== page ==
Footnotes[edit]

General[edit]

  1. ^ If the two games are counted as one

Translation[edit]

References[edit]

  • Game Freak (March 19, 2003). Pokémon Ruby. Nintendo. 
  • Game Freak (March 19, 2003). Pokémon Sapphire. Nintendo. 
  • Pokémon Sapphire Version instruction booklet. Nintendo. 2003. 
  • Hollinger, Elizabeth M. (2003). Pokémon Ruby Version [and] Sapphire Version: Prima's Official Strategy Guide. USA: Prima Games. ISBN 0-7615-4256-6. 

Notes[edit]

  1. ^ a b c d "Pokemon Ruby Version for Game Boy". GameSpot. Retrieved 2009-06-22. 
  2. ^ Harris, Craig (March 17, 2003). "Pokemon: Ruby Version". IGN. News Corporation. Retrieved August 2, 2008. 
  3. ^ Pokémon Sapphire Version instruction booklet, p. 35
  4. ^ Pokémon Sapphire Version instruction booklet, p. 37
  5. ^ Pokémon Sapphire Version instruction booklet, p. 32
  6. ^ Hollinger, p.3
  7. ^ Hollinger, p.6
  8. ^ Hollinger, p.76
  9. ^ Pokémon Sapphire Version instruction booklet, p. 50.
  10. ^ Harris, Craig (September 12, 2003). "Pokemon Battle-e Cards". IGN. News Corporation. Retrieved August 3, 2008. 
  11. ^ a b "The Pokémon Ruby & Sapphire "EON Ticket" Summer Tour is coming to Toys 'R Us!". Pokemon-games.com. Nintendo. Archived from the original on 2007-08-19. Retrieved July 18, 2008. 
  12. ^ "Pokemon Colosseum Linkup Revealed". IGN. News Corporation. October 15, 2003. Retrieved July 17, 2008. 
  13. ^ Harris, Craig (July 3, 2004). "Pokemon Box: Ruby & Sapphire". IGN. News Corporation. Retrieved July 17, 2008. 
  14. ^ "Hidden Power of Masuda". GameFreak. September 9, 2004. Retrieved August 2, 2008. 
  15. ^ Hollinger, p.12
  16. ^ "Walkthrough: Badge #1". IGN. News Corporation. Retrieved August 2, 2008. 
  17. ^ "Guides: Pokemon Ruby/Sapphire Guide (GBA) Walkthrough: Pokemon League Championship". IGN. News Corporation. Retrieved August 2, 2008.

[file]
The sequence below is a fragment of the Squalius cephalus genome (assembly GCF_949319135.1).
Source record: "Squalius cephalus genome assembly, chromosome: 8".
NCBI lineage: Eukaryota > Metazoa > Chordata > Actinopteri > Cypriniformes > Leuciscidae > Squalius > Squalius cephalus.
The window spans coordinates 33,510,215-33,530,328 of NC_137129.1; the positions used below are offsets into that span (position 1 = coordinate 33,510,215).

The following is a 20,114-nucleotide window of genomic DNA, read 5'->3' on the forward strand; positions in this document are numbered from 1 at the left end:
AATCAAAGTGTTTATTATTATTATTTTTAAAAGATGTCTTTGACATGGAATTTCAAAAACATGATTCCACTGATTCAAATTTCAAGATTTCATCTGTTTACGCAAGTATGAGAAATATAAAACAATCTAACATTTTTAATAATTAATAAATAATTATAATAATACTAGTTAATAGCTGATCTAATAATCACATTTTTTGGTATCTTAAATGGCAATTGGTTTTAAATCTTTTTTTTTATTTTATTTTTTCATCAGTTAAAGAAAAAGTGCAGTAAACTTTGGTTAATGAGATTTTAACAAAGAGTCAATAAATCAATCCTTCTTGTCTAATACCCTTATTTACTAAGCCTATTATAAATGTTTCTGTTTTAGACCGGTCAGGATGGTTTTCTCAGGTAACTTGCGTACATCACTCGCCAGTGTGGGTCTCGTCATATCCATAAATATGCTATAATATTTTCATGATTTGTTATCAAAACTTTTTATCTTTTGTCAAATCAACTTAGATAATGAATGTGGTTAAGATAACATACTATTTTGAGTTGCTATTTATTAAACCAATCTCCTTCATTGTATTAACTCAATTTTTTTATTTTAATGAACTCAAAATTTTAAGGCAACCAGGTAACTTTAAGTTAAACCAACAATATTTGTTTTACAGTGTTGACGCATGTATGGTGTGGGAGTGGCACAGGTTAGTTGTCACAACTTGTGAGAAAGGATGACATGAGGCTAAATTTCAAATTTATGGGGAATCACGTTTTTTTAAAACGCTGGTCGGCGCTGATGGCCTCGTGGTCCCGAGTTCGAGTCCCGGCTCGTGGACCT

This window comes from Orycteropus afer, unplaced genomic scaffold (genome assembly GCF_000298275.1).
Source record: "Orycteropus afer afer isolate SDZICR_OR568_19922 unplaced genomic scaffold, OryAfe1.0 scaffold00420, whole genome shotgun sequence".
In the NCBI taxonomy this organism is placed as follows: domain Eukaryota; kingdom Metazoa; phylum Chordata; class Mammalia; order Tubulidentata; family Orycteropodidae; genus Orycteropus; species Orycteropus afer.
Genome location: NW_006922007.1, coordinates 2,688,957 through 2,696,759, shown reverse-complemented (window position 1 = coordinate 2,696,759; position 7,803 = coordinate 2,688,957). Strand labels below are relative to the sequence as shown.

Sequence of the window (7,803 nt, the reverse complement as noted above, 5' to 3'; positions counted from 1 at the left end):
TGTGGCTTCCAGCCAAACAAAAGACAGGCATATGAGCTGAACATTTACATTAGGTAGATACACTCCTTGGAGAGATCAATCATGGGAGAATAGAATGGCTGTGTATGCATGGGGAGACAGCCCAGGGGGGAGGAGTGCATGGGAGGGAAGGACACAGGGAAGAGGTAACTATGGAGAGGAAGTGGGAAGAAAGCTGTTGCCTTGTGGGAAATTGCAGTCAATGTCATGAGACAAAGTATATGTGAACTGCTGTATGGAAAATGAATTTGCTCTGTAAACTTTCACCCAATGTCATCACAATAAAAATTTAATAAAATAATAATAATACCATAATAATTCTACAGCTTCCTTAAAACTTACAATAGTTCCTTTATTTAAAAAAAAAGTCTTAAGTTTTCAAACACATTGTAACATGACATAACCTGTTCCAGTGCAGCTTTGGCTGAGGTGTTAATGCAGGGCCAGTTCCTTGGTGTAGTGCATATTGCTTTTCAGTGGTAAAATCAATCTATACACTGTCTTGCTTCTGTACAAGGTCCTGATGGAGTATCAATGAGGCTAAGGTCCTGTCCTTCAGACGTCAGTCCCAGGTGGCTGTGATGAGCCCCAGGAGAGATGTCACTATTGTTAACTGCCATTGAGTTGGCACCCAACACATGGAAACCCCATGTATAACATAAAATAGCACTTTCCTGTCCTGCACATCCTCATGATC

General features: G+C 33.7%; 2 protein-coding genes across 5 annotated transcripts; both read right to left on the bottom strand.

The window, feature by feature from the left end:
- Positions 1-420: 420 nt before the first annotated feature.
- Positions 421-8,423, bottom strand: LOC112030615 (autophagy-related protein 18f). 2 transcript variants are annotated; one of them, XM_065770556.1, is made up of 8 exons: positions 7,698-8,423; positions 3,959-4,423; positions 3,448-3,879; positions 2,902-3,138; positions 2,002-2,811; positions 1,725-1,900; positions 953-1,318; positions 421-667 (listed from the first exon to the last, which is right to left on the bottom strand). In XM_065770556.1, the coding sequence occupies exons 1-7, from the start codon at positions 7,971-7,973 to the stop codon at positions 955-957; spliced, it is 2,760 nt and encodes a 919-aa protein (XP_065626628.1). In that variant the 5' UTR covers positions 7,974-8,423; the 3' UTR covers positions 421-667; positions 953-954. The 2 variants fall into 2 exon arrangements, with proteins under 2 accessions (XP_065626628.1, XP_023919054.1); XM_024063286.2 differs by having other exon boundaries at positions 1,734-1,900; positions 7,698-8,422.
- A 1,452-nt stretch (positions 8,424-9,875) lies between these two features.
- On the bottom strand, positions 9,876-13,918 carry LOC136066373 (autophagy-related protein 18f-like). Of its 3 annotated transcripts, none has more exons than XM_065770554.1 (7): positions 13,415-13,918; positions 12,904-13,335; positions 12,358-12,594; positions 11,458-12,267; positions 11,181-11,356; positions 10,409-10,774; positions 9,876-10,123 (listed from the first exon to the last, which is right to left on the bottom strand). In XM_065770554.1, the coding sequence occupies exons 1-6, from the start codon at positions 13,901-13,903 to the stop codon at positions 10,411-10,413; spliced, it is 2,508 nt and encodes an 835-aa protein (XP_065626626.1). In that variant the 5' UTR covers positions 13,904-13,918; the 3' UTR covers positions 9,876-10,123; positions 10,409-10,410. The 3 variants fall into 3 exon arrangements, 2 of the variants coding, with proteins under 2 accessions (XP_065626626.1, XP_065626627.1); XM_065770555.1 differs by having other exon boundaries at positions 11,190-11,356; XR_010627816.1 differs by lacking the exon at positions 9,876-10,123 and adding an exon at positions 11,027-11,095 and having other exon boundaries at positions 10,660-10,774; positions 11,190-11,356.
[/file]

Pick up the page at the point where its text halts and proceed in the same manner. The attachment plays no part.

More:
18. ^ "Walkthrough: Badge #2". IGN. News Corporation. Retrieved August 2, 2008. 
  19. ^ Hollinger, p. 24
  20. ^ Hollinger, pp. 38–40
  21. ^ Hollinger, p. 45
  22. ^ Hollinger, pp. 61–62
  23. ^ "Pokemon Ruby Version Info". GameFAQs. Retrieved July 18, 2008. 
  24. ^ a b c d Bishop, Stuart (May 30, 2003). "Game Freak on Pokemon!". ComputerAndVideoGames.com. Retrieved July 18, 2008. 
  25. ^ "Preview: Pokemon: Ruby and Sapphire Versions". Gamepro (IDG Entertainment). July 15, 2002. Archived from the original on 2009-04-14. Retrieved 2008-11-30. 
  26. ^ a b Elkin, Tobi (March 2003). "Pokemon grows up with its demographic; Nintendo puts $7 mil behind latest versions.". Advertising Age, Bnet. Archived from the original on April 14, 2009. Retrieved July 17, 2008. (Registration required to view article.)
  27. ^ Harris, Craig (March 12, 2003). "Pokemon Hit the Road". IGN. News Corporation. Retrieved July 18, 2008. 
  28. ^ Harris, Craig (February 11, 2003). "Pokemon Pre-Sell Goodies". IGN. News Corporation. Retrieved July 18, 2008. 
  29. ^ Harris, Craig (August 29, 2003). "Nintendo Celebrates Pokemoniversary". IGN. News Corporation. Retrieved July 18, 2008. 
  30. ^ "Nintendo teams up with Vimto for new Pokemon games". Brand Republic (Haymarket Group). June 24, 2003. Retrieved 2008-12-02. 
  31. ^ (Japanese) "Pokemon Ruby & Sapphire Super Complete Music". Oricon. Retrieved November 26, 2008.